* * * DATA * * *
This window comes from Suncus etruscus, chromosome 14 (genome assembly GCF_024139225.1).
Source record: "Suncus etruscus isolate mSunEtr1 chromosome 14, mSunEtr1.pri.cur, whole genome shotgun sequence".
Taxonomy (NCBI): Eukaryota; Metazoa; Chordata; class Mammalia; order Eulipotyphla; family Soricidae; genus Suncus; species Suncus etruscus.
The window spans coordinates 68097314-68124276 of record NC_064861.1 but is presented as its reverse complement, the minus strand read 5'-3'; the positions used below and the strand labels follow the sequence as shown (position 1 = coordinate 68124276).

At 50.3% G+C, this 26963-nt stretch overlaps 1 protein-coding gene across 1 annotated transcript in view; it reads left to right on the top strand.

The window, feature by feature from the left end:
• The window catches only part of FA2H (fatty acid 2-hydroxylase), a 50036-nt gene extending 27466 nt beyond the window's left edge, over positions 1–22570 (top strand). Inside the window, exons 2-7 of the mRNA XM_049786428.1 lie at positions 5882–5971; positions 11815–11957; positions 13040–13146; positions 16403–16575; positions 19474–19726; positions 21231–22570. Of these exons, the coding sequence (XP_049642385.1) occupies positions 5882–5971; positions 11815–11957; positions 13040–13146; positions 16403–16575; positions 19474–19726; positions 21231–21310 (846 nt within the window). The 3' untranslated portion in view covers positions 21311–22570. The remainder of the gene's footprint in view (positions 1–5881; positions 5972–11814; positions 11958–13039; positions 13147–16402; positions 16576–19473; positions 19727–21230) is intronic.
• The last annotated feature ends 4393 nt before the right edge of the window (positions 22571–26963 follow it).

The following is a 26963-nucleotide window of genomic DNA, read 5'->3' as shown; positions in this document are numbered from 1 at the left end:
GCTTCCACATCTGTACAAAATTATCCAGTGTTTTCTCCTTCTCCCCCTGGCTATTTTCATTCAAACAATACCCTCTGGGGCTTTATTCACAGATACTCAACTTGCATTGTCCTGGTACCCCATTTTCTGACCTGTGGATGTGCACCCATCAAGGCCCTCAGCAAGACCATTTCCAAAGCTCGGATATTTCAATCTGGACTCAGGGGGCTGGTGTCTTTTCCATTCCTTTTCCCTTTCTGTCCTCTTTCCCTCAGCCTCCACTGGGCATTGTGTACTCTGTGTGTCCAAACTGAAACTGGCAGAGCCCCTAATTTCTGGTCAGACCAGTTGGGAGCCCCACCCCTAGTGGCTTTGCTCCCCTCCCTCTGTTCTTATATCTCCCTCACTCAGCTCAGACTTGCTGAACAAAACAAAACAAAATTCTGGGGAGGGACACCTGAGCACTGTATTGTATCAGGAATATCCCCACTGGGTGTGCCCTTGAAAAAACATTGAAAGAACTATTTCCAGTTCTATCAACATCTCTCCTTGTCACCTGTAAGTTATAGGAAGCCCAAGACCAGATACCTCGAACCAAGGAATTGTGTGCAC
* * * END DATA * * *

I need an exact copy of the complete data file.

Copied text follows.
This window comes from Suncus etruscus, chromosome 14 (genome assembly GCF_024139225.1).
Source record: "Suncus etruscus isolate mSunEtr1 chromosome 14, mSunEtr1.pri.cur, whole genome shotgun sequence".
Taxonomy (NCBI): Eukaryota; Metazoa; Chordata; class Mammalia; order Eulipotyphla; family Soricidae; genus Suncus; species Suncus etruscus.
The window spans coordinates 68097314-68124276 of record NC_064861.1 but is presented as its reverse complement, the minus strand read 5'-3'; the positions used below and the strand labels follow the sequence as shown (position 1 = coordinate 68124276).

At 50.3% G+C, this 26963-nt stretch overlaps 1 protein-coding gene across 1 annotated transcript in view; it reads left to right on the top strand.

The window, feature by feature from the left end:
• The window catches only part of FA2H (fatty acid 2-hydroxylase), a 50036-nt gene extending 27466 nt beyond the window's left edge, over positions 1–22570 (top strand). Inside the window, exons 2-7 of the mRNA XM_049786428.1 lie at positions 5882–5971; positions 11815–11957; positions 13040–13146; positions 16403–16575; positions 19474–19726; positions 21231–22570. Of these exons, the coding sequence (XP_049642385.1) occupies positions 5882–5971; positions 11815–11957; positions 13040–13146; positions 16403–16575; positions 19474–19726; positions 21231–21310 (846 nt within the window). The 3' untranslated portion in view covers positions 21311–22570. The remainder of the gene's footprint in view (positions 1–5881; positions 5972–11814; positions 11958–13039; positions 13147–16402; positions 16576–19473; positions 19727–21230) is intronic.
• The last annotated feature ends 4393 nt before the right edge of the window (positions 22571–26963 follow it).

The following is a 26963-nucleotide window of genomic DNA, read 5'->3' as shown; positions in this document are numbered from 1 at the left end:
GCTTCCACATCTGTACAAAATTATCCAGTGTTTTCTCCTTCTCCCCCTGGCTATTTTCATTCAAACAATACCCTCTGGGGCTTTATTCACAGATACTCAACTTGCATTGTCCTGGTACCCCATTTTCTGACCTGTGGATGTGCACCCATCAAGGCCCTCAGCAAGACCATTTCCAAAGCTCGGATATTTCAATCTGGACTCAGGGGGCTGGTGTCTTTTCCATTCCTTTTCCCTTTCTGTCCTCTTTCCCTCAGCCTCCACTGGGCATTGTGTACTCTGTGTGTCCAAACTGAAACTGGCAGAGCCCCTAATTTCTGGTCAGACCAGTTGGGAGCCCCACCCCTAGTGGCTTTGCTCCCCTCCCTCTGTTCTTATATCTCCCTCACTCAGCTCAGACTTGCTGAACAAAACAAAACAAAATTCTGGGGAGGGACACCTGAGCACTGTATTGTATCAGGAATATCCCCACTGGGTGTGCCCTTGAAAAAACATTGAAAGAACTATTTCCAGTTCTATCAACATCTCTCCTTGTCACCTGTAAGTTATAGGAAGCCCAAGACCAGATACCTCGAACCAAGGAATTGTGTGCAC